## Introduction 🔗

We recently learned how to find the central or the typical value of a given data set. This post focuses on metrics to measure how the data is spread around the center.

Let’s look at a motivating example. Consider that we have two datasets with the same mean (50). That doesn’t tell us how values are distributed in each dataset.

We could get a clue by drawing their histograms:  In the first dataset, most of the values are bunched tightly around the mean. In contrast, the second dataset has two clusters far from the mean.

The average distance from the mean will be much higher for the second dataset. That’s true even though both datasets have the same mean!

Now you might be asking - “how do I quantify this average, or typical, distance from the mean?"

This post will teach you three metrics to measure this distance:

• Variance
• Standard Deviation

Let’s get started!

## Deviations from the Mean 🔗

Before calculating the metrics mentioned above, we need to find the distance, or deviation, of each score from the mean.

Allow me to illustrate this using an example.

Imagine you’re a science teacher at a high school. Here are the exams scores for the ten students in your class:

$$56, \ 99, \ 97, \ 100, \ 59, \ 62, \ 97, \ 70, \ 60, \ 100$$

Let’s first calculate the mean score:

$$Mean \ Score = \frac{56 + 99 + 97 + 100 + 59 + 62 + 97 + 70 + 60 + 100}{10}$$ $$\displaystyle = \frac{800}{10} = 80$$

Next, we want to find out the deviation of each score using the below formula:

$$Deviation = Score - Mean$$

Table 1. Deviations (From the Mean Score)
Student # Score Deviation
1 56 -24
2 99 19
3 97 17
4 100 20
5 59 -21
6 62 -18
7 97 17
8 70 -10
9 60 -20
10 100 20

The scores below the mean generate negative deviations (in reddish shades). Similarly, positive deviations (in greenish shades) represent the scores above the mean.

How do we aggregate these deviations to get a single value to convey the average spread of the data?

We could find the mean of the deviations. Let’s try that:

$$\displaystyle Mean \ Deviation = \frac{Sum \ of \ deviations}{Number \ of \ values}$$ $$= \frac{-24 + 19 + 17 + 20 -21 -18 + 17 -10 -20 + 20}{10}$$ $$\displaystyle = \frac{0}{10} = 0$$

What happened here? We know that none of the deviations were equal to zero. So why is the sum of deviations zero?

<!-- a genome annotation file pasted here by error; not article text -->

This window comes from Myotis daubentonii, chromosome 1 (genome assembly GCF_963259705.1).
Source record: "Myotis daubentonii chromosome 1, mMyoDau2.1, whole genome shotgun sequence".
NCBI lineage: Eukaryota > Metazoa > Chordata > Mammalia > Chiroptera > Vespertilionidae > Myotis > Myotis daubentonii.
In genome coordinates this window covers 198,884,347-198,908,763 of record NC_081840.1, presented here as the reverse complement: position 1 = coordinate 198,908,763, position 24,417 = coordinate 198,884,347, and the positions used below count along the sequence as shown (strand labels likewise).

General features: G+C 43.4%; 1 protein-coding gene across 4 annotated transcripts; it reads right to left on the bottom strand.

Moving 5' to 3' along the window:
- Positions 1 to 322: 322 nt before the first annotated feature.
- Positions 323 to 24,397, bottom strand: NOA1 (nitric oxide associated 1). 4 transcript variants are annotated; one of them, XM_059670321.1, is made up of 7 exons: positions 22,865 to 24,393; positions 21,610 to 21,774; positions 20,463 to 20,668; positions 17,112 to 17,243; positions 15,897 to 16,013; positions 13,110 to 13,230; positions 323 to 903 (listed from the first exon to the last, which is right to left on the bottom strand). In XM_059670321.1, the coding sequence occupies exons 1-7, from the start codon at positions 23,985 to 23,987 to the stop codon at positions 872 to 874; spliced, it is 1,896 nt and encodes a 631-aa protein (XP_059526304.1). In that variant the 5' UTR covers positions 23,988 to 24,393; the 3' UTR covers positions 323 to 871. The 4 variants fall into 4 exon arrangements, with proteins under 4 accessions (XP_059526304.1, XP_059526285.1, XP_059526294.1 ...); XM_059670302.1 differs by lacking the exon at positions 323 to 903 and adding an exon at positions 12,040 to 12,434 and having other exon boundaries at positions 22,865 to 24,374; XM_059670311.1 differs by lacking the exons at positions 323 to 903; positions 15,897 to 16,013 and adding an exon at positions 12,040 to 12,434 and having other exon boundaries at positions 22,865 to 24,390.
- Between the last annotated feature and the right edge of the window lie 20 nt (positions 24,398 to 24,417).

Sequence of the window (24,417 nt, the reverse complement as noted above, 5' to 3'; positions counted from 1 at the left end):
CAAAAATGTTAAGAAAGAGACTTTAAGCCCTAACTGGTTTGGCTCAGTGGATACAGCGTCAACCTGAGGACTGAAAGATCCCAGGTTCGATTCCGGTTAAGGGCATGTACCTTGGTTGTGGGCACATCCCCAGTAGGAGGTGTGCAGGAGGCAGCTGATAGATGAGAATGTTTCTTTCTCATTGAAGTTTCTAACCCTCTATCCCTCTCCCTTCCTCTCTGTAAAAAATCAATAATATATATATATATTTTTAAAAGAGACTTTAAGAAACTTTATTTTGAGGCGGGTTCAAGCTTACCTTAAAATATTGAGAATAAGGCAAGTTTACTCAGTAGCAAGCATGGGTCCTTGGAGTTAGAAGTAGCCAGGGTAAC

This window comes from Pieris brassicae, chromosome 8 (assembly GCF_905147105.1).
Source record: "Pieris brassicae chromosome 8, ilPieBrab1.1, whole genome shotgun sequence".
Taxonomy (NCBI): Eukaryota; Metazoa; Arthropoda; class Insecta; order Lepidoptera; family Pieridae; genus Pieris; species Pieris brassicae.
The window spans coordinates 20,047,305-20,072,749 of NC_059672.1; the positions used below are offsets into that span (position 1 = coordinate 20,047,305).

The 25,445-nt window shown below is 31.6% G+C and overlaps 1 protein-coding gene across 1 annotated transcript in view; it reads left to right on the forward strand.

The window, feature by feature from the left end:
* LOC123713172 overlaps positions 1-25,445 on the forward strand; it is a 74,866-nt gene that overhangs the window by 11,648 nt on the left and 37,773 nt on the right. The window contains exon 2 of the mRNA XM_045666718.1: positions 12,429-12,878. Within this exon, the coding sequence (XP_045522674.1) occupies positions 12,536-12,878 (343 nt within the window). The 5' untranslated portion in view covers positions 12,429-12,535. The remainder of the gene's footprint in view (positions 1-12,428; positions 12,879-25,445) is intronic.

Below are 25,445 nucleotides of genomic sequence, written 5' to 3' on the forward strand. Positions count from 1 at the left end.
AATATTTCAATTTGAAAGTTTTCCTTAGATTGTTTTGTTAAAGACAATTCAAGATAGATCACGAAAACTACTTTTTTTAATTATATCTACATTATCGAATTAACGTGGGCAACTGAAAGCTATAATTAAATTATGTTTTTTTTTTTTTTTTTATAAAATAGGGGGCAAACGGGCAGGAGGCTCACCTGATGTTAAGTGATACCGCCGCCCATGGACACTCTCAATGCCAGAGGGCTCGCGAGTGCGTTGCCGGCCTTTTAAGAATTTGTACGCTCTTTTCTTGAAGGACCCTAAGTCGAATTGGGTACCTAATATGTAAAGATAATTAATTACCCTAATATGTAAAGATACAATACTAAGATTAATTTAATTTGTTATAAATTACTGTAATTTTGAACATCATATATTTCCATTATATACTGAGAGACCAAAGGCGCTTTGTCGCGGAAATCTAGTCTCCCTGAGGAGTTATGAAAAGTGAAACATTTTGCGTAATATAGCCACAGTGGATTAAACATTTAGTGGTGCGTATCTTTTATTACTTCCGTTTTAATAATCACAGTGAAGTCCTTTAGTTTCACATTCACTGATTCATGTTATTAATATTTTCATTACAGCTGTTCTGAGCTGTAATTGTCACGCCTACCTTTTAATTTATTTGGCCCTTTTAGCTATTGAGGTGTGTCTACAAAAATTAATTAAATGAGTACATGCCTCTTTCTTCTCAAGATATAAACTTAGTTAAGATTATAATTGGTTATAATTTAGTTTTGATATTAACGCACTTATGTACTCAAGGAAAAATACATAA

The mean, by definition, represents the middle balancing point of a dataset. The negative and positive deviations from the mean will cancel each other out. The deviations from the mean will always add up to zero.

Therefore, we cannot measure the average spread of a dataset by simply adding the deviations.

Let’s try a different approach.

## Variance 🔗

We know that squaring a negative will always give us a positive result. Let’s square the deviations from the mean we calculated in the last section.

All the resulting squared deviations are positive (The last column below is all green). Therefore they won’t cancel each other out when we add them up:

Table 2. Squared Deviations
Student # Score Deviation Squared
Deviation
1 56 -24 576
2 99 19 361
3 97 17 289
4 100 20 400
5 59 -21 441
6 62 -18 324
7 97 17 289
8 70 -10 100
9 60 -20 400
10 100 20 400
Total 0 3580

Next, we can take the mean of the squared deviations. That’ll give us the variance.

Let’s calculate it for the student’s scores:

$$\displaystyle Variance = \frac{Sum \ of \ squared \ deviations}{Number \ of \ values}$$ $$\displaystyle = \frac{3580}{10} = 358$$

So the variance of the student’s score is 358.

## Standard Deviation 🔗

Variance is a popular metric to measure spread, but it is hard to interpret. It involves squaring of deviations and thus doesn’t have the same units as the input values.

For example, the variance of student scores is 358. We cannot compare it to the scores' mean (80) or range (56-100).

Luckily, that’s an easy problem to solve. We can take the square root of the variance to get the Standard Deviation:

$$Standard \medspace Deviation = \sqrt{ Variance }$$

Let’s calculate it for the student scores:

$$Standard \medspace Deviation = \sqrt{ 358 } \ \approx 18.92$$

This value makes sense. The Standard Deviation of 18.92 represents how far a typical score is from the mean value (80).

## Median Absolute Deviation (MAD) 🔗

Recall that the sum of raw deviations from the mean will always be zero. We squared the deviations to get around that problem.

There’s another way to ensure deviations don’t cancel each other out.

We can take the absolute values of the deviations. That means we’ll focus only on the size of the deviations and drop the sign from all the negative values.

Let’s apply this method to the student’s scores. The last column in the below table shows the absolute deviations:

Table 3. Absolute Deviations
Student
#
Score Deviation Squared
Deviation
Absolute
Deviation
1 56 -24 576 24
2 99 19 361 19
3 97 17 289 17
4 100 20 400 20
5 59 -21 441 21
6 62 -18 324 18
7 97 17 289 17
8 70 -10 100 10
9 60 -20 400 20
10 100 20 400 20
Total 0 3580 186

Next, divide the sum of these absolute values by the number of scores. That’ll give us the Mean Absolute Deviation (MAD):

$$\displaystyle Mean \ Absolute \ Deviation \ (MAD)$$ $$= \frac{Sum \ of \ absolute \ deviations}{Number \ of \ values}$$ $$\displaystyle = \frac{186}{10} = 18.6$$

Thus, the Mean Absolute Deviation for the students' scores is 18.6 points.

## Summary & Next Steps 🔗

Today you learned how to calculate Mean Absolute Deviation (MAD), Variance, and Standard Deviation for any given data set.

These metrics are known as the Measures of Spread because they represent the distance between a typical value and the center of the data.

Here’s how you can build upon the knowledge you gained today:

• Measures of spread play a crucial role in preparing numerical data for machine learning projects. You can read all about it here and here.
• Learn how to visualize data distributions using histograms and density curves.